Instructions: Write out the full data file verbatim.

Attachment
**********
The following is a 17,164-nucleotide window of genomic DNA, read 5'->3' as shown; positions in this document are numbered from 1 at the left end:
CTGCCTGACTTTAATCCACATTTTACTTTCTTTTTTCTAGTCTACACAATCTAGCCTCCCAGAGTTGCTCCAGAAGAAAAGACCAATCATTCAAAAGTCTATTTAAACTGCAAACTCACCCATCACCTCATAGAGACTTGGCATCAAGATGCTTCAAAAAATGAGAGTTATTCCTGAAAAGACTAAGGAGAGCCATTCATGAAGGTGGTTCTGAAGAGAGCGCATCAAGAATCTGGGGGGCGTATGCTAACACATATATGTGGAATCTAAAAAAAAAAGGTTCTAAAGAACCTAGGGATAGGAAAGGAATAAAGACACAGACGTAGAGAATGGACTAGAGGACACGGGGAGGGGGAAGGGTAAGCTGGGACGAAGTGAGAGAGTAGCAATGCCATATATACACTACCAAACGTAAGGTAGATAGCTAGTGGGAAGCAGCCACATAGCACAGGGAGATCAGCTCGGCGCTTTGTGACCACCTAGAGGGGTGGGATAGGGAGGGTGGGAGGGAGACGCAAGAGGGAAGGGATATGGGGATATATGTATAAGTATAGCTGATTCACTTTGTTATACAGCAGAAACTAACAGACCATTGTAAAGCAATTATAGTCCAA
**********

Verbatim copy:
The following is a 17,164-nucleotide window of genomic DNA, read 5'->3' as shown; positions in this document are numbered from 1 at the left end:
CTGCCTGACTTTAATCCACATTTTACTTTCTTTTTTCTAGTCTACACAATCTAGCCTCCCAGAGTTGCTCCAGAAGAAAAGACCAATCATTCAAAAGTCTATTTAAACTGCAAACTCACCCATCACCTCATAGAGACTTGGCATCAAGATGCTTCAAAAAATGAGAGTTATTCCTGAAAAGACTAAGGAGAGCCATTCATGAAGGTGGTTCTGAAGAGAGCGCATCAAGAATCTGGGGGGCGTATGCTAACACATATATGTGGAATCTAAAAAAAAAAGGTTCTAAAGAACCTAGGGATAGGAAAGGAATAAAGACACAGACGTAGAGAATGGACTAGAGGACACGGGGAGGGGGAAGGGTAAGCTGGGACGAAGTGAGAGAGTAGCAATGCCATATATACACTACCAAACGTAAGGTAGATAGCTAGTGGGAAGCAGCCACATAGCACAGGGAGATCAGCTCGGCGCTTTGTGACCACCTAGAGGGGTGGGATAGGGAGGGTGGGAGGGAGACGCAAGAGGGAAGGGATATGGGGATATATGTATAAGTATAGCTGATTCACTTTGTTATACAGCAGAAACTAACAGACCATTGTAAAGCAATTATAGTCCAA